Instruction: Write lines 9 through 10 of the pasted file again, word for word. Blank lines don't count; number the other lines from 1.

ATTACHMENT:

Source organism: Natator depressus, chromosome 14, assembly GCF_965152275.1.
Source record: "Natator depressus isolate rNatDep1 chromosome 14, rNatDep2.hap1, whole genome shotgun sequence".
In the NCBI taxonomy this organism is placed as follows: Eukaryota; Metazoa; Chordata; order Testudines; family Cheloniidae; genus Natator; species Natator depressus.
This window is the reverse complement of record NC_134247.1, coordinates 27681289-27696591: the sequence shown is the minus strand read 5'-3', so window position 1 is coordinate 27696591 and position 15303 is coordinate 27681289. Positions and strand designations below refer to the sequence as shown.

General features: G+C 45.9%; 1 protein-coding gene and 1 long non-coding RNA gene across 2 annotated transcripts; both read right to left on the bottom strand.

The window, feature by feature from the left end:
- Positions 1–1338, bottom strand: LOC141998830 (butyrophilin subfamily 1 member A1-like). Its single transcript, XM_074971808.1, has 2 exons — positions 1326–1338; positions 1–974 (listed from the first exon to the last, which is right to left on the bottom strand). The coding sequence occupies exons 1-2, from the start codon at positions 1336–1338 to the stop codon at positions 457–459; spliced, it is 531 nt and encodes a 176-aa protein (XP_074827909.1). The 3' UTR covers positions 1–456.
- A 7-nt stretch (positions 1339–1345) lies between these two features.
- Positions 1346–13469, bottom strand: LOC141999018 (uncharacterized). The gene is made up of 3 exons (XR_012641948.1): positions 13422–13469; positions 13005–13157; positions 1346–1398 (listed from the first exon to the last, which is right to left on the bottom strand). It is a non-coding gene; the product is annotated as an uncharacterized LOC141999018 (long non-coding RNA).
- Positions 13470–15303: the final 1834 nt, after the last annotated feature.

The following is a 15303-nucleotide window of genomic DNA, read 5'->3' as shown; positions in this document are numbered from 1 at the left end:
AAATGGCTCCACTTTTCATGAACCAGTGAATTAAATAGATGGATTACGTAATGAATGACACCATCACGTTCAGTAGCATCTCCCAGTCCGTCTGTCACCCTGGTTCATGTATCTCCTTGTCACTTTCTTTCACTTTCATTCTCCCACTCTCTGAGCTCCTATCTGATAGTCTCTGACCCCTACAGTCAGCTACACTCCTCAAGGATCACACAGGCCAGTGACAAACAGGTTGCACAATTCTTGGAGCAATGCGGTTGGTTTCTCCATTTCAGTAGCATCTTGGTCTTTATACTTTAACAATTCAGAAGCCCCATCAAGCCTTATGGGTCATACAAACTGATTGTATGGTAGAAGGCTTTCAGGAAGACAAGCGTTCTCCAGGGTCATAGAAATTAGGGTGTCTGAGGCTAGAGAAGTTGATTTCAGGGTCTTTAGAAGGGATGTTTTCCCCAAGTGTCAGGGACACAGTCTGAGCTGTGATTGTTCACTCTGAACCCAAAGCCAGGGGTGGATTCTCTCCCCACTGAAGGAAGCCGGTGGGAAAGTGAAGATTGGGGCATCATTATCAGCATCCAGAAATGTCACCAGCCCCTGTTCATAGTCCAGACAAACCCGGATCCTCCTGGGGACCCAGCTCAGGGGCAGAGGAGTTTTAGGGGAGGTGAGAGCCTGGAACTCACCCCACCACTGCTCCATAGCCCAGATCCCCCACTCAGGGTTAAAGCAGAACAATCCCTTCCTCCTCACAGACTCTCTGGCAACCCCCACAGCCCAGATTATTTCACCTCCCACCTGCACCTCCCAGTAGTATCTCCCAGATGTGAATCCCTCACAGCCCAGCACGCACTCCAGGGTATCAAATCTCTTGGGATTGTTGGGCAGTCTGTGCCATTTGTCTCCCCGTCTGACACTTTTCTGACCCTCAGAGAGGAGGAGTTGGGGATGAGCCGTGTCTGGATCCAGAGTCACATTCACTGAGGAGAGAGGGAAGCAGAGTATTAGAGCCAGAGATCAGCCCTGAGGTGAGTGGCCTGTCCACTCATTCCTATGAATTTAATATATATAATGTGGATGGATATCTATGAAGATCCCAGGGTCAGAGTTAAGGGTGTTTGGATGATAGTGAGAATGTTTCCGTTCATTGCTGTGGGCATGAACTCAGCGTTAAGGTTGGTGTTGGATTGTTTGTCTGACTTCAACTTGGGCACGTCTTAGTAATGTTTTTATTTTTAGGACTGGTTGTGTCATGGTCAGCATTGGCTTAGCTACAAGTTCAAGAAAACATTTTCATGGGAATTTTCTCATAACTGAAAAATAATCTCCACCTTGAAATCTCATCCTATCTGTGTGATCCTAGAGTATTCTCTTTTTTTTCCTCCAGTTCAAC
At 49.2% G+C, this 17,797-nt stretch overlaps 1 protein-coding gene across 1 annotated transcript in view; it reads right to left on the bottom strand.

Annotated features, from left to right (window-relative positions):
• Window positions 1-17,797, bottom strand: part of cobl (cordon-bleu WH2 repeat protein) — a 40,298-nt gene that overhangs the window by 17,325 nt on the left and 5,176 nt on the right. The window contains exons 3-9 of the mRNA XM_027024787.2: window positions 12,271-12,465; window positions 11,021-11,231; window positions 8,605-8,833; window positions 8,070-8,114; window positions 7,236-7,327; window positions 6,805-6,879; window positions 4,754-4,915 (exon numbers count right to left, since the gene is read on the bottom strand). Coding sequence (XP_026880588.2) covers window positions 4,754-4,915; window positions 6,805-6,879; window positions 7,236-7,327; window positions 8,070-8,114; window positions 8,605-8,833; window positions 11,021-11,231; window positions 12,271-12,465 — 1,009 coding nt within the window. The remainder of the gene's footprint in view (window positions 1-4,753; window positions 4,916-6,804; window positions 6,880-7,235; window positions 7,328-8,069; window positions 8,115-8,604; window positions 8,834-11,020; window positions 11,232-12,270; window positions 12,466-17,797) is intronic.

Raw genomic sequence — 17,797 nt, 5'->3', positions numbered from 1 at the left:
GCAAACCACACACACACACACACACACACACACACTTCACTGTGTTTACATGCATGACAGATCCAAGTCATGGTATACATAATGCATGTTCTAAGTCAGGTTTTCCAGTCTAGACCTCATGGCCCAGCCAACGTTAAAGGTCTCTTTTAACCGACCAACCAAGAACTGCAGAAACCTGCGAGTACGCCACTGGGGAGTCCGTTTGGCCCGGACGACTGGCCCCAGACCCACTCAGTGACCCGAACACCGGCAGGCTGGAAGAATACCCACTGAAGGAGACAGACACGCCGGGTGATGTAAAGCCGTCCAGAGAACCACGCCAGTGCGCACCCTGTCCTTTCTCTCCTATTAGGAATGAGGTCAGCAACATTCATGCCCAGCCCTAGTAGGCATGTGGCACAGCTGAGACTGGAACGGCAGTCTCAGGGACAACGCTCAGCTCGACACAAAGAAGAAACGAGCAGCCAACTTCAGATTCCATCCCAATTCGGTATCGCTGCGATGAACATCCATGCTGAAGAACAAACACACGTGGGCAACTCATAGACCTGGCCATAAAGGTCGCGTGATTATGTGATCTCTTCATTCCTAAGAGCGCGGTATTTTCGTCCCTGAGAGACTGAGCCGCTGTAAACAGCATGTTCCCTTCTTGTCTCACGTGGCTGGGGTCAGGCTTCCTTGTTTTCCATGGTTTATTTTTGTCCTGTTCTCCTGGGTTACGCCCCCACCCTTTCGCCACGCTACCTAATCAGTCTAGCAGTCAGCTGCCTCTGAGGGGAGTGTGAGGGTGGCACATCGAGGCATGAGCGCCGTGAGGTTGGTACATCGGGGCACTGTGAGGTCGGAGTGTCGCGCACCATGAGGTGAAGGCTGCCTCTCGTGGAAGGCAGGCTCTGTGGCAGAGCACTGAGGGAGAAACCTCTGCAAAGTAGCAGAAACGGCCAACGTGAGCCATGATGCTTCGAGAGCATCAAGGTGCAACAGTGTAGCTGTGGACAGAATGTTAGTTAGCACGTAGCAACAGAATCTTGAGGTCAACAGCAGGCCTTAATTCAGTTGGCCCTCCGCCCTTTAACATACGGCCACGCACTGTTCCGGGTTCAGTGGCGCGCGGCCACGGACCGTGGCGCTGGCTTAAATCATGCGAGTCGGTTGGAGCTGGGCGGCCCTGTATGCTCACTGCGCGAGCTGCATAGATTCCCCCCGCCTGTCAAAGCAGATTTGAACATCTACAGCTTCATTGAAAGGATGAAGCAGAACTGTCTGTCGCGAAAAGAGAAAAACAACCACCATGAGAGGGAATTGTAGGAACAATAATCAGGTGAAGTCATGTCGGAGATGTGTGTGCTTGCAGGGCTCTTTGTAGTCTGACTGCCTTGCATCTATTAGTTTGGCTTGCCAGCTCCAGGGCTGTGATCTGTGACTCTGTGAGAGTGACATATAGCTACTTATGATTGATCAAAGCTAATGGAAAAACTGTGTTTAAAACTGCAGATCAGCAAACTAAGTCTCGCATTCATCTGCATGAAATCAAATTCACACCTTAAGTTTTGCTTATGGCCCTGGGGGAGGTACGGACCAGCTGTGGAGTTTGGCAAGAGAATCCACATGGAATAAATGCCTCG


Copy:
- Positions 1346–13469, bottom strand: LOC141999018 (uncharacterized). The gene is made up of 3 exons (XR_012641948.1): positions 13422–13469; positions 13005–13157; positions 1346–1398 (listed from the first exon to the last, which is right to left on the bottom strand). It is a non-coding gene; the product is annotated as an uncharacterized LOC141999018 (long non-coding RNA).
- Positions 13470–15303: the final 1834 nt, after the last annotated feature.